technology that is yet to be tested at scale. The PM confidently claimed
that we will be flying and driving everywhere, guilt-free, with
zero-emission technology.

This optimism – based on a techno-centric,
market-driven vision of the future low carbon society – is what
underlines the entire net zero strategy. Take for instance the reliance on
greenhouse gas removal technologies that remain untested at scale. Between
now and 2050, the government envisions removing and storing more carbon
than we currently emit from all our homes today.

It would of course be a
mistake to dismiss out of hand the possibilities that these technologies
offer, but to have them play such a central role in our strategy is a
gamble. To make it work would require careful planning. A similar reliance
is placed on hydrogen, which the strategy foresees us using a tremendous
amount of, though we barely have any production facilities in the UK today.
None of this is impossible, but climate change offers very little slack for
policymakers to try to fail, so getting it right the first time is

The headline-grabbing announcement of a £5,000 subsidy for heat
pumps distracts us from the lack of investment in insulation and making our
homes warmer. At the New Economics Foundation, we estimate that the scale
of finance committed by the government in decarbonising our leaky housing
stock is less than a quarter of what is actually needed by 2025. That is
why we launched a campaign called the Great Homes Upgrade, calling on the
government to retrofit 19m homes by 2030. Without an investment of at least
2% of GDP annually, the strategy could well remain a non-starter, but the
chancellor has an opportunity to fix that in his upcoming budget and
spending review.

 Guardian 19th Oct 2021

October 23, 2021 Posted by | ENERGY, UK | Leave a comment

ALL UK energy can be obtained from renewables – Prof Mark Barrett

How we can get ALL our energy from renewables – a talk by Professor Mark
Barrett- talk slides published! Professor Mark Barrett from UCL has given a
talk about how ALL UK energy can be supplied by renewables. He focused on
heat in particular.

 100% Renewables 18th Oct 2021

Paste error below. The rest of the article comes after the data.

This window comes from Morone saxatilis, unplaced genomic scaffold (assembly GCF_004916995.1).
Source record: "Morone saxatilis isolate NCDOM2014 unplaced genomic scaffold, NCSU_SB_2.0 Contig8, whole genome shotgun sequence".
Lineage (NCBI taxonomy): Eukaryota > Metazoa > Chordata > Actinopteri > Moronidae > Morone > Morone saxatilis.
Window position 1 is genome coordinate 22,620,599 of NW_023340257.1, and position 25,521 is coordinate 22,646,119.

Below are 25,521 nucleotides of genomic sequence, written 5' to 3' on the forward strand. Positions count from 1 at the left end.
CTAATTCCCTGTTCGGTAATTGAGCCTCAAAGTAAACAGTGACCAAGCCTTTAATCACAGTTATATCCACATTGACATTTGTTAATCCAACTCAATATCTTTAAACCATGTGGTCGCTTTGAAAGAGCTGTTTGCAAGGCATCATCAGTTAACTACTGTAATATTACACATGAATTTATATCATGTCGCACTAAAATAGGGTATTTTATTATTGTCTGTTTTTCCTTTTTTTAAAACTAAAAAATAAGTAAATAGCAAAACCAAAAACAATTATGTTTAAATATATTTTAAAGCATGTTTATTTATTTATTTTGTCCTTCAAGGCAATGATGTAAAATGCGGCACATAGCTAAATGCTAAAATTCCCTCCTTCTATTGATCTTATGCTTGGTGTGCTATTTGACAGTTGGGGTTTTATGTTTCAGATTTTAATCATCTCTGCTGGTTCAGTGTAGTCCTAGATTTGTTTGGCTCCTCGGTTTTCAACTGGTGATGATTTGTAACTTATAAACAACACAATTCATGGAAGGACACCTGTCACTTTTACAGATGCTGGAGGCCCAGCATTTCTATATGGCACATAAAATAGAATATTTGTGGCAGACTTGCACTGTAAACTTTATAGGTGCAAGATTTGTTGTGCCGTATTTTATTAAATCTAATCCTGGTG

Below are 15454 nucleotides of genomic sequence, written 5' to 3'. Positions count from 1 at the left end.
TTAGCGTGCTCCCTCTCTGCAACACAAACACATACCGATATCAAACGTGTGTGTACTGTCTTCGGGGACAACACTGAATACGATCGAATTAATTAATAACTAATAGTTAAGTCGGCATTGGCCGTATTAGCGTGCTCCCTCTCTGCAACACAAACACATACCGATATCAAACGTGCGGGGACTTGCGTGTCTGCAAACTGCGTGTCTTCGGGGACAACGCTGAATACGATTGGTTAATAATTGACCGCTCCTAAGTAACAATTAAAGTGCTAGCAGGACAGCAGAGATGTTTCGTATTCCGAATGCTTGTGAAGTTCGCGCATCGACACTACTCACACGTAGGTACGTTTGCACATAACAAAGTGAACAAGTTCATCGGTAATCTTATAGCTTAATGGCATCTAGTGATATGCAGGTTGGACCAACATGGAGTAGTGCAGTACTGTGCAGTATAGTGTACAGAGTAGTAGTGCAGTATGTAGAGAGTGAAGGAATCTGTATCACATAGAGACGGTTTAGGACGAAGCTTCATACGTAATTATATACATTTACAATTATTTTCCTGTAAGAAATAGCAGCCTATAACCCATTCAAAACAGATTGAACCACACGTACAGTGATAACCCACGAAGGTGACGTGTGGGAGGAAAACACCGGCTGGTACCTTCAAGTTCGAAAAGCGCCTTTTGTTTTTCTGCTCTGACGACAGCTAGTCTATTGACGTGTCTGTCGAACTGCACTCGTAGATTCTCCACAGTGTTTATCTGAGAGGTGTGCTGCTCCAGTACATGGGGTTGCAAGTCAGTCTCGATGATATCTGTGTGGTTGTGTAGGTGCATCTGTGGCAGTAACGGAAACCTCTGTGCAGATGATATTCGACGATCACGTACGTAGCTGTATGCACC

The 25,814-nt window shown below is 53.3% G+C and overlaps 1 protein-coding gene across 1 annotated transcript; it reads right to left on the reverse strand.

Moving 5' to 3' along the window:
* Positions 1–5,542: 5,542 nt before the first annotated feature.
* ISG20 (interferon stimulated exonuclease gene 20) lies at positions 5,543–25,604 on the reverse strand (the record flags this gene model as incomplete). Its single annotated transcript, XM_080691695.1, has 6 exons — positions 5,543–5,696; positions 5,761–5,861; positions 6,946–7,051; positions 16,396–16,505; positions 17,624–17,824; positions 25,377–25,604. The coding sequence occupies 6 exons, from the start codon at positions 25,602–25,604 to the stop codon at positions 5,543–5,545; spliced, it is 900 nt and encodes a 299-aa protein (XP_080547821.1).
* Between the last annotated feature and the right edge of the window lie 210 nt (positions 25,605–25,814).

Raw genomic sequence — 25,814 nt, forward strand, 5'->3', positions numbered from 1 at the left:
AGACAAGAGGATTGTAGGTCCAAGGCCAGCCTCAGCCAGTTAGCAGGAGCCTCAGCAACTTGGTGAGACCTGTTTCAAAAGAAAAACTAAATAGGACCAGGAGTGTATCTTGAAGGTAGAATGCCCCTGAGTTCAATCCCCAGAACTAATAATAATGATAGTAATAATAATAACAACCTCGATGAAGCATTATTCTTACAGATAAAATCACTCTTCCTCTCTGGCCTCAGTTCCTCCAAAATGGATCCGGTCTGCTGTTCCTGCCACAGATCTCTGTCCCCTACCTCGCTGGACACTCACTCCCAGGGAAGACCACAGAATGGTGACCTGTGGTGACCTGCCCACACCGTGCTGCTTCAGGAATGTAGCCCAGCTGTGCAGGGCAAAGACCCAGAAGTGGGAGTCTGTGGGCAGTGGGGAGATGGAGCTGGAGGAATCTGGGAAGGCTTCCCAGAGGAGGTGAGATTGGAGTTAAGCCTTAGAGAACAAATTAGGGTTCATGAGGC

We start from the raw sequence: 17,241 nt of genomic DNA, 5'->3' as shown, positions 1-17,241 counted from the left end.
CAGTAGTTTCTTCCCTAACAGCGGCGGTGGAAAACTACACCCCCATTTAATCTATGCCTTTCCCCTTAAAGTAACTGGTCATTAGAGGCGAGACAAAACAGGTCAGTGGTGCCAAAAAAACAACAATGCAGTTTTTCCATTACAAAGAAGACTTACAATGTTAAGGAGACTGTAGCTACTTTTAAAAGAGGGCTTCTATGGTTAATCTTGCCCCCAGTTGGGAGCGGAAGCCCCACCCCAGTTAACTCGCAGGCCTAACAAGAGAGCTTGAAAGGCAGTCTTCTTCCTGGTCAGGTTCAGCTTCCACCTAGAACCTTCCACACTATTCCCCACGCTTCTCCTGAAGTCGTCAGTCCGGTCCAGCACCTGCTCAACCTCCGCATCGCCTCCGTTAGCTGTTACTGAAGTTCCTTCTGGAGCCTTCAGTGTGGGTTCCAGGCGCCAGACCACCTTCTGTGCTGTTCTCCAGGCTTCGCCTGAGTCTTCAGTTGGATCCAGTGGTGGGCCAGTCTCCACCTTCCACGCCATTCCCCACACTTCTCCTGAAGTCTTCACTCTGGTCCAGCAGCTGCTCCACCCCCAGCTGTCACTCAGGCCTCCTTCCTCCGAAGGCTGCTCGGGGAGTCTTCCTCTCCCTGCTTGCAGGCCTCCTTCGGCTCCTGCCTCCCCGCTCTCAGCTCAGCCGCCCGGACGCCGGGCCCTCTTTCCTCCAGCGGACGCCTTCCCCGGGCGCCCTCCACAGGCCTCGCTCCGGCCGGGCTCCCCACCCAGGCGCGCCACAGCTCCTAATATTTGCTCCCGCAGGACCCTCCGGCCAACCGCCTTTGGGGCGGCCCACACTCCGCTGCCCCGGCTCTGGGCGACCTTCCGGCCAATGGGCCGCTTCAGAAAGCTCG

October 23, 2021 Posted by | renewable, UK | Leave a comment

The value of energy efficiency in UK’s emissions reduction programme

 Improving the energy efficiency of homes in deprived areas would cut seven
million tonnes of CO2 emissions per year, a Times investigation can reveal.
Despite much of the housing being older, insulating leaky boilers,
replacing inefficient lighting and installing solar panels in the poorest
30 per cent of neighbourhoods in England and Wales would be about as cost
effective as making the same improvements in the richest areas. It would
also reduce energy bills for those struggling the most. According to
analysis of Energy Performance Certificates (EPCs), for every £1,000 spent
in poorer parts of the country, 166kg of CO2 would be saved. Boris Johnson
has put both levelling up the country and a commitment to improving the
environment at the heart of his premiership.

 Times 24th June 2021

October 23, 2021 Posted by | ENERGY, UK | Leave a comment

UK’s ”Net Zero” climate strategy fails to give concrete commits to reduce energy use, promote renewables.

In reaction to the government’s Net Zero Strategy, Rebecca Newsom,
Greenpeace UK’s head of politics, said “This document is more like a pick and mix than the substantial meal that we need to reach net zero. Extra cash for tree planting and progress on electric vehicles doesn’t make up
for the lack of concrete plans to deliver renewables at scale, extra investment in public transport, or a firm commitment to end new oil and gas licences.

There are only half-hearted policies and funding commitments to decarbonise our draughty homes at the speed necessary, and it fundamentally fails to grapple with the need to reduce our meat and dairy consumption to
stop global deforestation. With just eight years left to halve global emissions, the government can’t just keep dining out on its ‘ambitious targets’.

Until the policy and funding gaps are closed, Boris Johnson’s plea to other countries to deliver on their promises at the global climate conference next month will be easy to ignore.”

 Greenpeace 19th Oct 2021

October 21, 2021 Posted by | climate change, UK | Leave a comment

Rolls Royce ”small” nuclear reactors – not really small, not useful against climate change, but useful for military purposes

Answers to the energy and climate crises are needed NOW. These answers are available based on a comprehensive programme of developing renewable energy and energy conservation technologies.

Every pound wasted on nuclear power will be a pound taken away from faster and more effectivesolutions offered by renewable energy and energy conservation.